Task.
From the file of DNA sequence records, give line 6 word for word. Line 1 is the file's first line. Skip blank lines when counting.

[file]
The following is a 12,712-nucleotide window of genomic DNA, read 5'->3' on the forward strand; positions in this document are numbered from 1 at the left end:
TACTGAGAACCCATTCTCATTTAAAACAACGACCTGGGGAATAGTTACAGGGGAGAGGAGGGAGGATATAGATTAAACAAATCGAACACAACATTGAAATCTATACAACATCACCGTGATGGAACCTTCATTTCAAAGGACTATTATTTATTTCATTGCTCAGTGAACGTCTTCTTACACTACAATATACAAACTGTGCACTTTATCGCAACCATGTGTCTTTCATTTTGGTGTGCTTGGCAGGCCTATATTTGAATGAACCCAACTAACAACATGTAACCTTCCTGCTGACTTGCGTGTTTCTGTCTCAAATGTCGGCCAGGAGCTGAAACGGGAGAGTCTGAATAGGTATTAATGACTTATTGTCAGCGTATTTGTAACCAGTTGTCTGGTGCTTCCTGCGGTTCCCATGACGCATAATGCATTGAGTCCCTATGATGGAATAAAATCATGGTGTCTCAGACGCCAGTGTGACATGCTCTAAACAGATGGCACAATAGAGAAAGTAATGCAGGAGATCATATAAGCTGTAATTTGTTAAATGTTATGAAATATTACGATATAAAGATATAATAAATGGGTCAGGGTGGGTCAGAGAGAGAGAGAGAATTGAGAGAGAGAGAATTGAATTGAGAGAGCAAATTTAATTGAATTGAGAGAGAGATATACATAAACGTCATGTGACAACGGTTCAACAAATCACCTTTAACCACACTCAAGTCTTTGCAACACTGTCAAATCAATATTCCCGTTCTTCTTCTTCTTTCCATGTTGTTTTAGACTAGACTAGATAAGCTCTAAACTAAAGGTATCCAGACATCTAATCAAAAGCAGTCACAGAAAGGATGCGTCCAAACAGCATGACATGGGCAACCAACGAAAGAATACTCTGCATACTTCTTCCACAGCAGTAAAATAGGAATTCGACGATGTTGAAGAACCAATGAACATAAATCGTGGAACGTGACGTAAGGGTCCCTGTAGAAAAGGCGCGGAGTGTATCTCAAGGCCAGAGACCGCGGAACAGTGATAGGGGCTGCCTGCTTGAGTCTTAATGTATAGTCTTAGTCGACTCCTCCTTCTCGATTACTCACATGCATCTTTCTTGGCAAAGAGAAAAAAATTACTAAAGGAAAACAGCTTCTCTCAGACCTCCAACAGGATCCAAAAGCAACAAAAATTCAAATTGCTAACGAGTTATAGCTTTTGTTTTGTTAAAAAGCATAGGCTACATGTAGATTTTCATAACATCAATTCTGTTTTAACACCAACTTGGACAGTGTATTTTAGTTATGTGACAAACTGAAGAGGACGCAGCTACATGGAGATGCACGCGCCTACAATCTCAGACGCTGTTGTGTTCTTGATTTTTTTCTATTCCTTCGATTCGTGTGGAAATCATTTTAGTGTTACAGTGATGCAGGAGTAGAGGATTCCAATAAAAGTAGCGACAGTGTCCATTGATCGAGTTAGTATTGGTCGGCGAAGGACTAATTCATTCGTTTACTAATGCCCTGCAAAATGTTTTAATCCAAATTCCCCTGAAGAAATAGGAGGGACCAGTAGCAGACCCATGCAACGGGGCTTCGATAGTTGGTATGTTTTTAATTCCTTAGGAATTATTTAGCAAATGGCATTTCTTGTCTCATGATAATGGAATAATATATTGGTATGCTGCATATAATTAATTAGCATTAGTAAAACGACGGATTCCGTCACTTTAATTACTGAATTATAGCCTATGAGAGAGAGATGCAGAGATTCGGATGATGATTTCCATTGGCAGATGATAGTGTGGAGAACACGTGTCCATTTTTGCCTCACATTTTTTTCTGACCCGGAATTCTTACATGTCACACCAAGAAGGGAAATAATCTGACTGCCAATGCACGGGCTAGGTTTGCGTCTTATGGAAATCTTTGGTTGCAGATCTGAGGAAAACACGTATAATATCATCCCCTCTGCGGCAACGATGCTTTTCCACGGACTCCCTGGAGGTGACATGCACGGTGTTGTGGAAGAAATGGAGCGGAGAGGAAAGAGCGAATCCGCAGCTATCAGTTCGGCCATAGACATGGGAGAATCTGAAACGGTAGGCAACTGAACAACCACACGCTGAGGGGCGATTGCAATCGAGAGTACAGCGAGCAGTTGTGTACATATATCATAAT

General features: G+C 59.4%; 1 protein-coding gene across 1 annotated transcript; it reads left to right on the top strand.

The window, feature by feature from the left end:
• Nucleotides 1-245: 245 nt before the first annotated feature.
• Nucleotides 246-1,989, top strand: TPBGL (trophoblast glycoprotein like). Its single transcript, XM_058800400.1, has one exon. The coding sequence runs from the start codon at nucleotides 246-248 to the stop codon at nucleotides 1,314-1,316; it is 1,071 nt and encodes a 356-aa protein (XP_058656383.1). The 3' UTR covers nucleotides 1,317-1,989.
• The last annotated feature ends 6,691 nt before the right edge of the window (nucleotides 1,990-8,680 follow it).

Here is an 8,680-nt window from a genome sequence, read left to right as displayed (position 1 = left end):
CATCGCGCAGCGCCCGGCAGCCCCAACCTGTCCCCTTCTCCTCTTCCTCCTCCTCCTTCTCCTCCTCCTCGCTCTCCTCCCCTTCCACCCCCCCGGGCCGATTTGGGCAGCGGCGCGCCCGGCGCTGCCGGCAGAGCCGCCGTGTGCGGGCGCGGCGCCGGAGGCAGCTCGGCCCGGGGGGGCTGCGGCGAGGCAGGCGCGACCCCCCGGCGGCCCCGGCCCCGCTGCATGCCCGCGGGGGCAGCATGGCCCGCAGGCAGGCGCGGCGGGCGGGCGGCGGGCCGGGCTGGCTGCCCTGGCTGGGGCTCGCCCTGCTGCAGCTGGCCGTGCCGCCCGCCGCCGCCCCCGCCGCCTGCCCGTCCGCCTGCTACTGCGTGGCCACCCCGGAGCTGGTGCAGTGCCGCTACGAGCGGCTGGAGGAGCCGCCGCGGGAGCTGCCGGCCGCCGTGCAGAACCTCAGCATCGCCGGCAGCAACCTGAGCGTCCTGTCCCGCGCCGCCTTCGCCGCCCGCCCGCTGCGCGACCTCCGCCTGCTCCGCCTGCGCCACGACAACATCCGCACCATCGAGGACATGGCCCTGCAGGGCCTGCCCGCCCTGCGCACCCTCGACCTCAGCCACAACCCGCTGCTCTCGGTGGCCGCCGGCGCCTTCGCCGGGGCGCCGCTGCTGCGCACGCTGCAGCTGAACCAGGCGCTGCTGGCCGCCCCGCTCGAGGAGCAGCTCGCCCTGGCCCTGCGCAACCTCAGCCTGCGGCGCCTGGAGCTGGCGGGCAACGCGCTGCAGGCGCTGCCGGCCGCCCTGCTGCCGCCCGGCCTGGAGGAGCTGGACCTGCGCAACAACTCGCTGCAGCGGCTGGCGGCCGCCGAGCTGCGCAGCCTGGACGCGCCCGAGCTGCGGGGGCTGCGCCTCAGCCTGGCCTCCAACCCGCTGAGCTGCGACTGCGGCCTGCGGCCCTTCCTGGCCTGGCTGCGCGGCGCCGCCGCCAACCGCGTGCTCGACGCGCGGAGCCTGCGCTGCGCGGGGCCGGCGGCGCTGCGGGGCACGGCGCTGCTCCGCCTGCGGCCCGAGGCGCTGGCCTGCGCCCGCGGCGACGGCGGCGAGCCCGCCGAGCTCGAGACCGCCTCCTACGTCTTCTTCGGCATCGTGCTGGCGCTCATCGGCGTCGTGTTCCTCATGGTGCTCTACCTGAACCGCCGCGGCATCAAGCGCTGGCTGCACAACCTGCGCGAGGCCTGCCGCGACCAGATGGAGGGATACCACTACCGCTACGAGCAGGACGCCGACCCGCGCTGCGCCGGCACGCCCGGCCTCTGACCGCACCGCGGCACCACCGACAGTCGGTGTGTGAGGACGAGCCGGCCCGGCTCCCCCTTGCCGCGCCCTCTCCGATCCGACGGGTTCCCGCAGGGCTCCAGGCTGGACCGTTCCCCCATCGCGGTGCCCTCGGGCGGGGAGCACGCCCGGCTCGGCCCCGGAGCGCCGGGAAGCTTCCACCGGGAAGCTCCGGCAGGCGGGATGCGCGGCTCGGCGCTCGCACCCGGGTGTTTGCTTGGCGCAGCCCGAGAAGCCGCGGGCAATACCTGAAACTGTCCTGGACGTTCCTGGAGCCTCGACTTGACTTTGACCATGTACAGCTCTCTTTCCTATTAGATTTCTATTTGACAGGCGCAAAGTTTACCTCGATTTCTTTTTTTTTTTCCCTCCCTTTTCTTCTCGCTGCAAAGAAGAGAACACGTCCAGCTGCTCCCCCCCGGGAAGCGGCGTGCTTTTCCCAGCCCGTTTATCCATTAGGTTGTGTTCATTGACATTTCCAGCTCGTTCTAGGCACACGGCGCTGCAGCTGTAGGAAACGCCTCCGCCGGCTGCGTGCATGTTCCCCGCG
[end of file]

• Nucleotides 246-1,989, top strand: TPBGL (trophoblast glycoprotein like). Its single transcript, XM_058800400.1, has one exon. The coding sequence runs from the start codon at nucleotides 246-248 to the stop codon at nucleotides 1,314-1,316; it is 1,071 nt and encodes a 356-aa protein (XP_058656383.1). The 3' UTR covers nucleotides 1,317-1,989.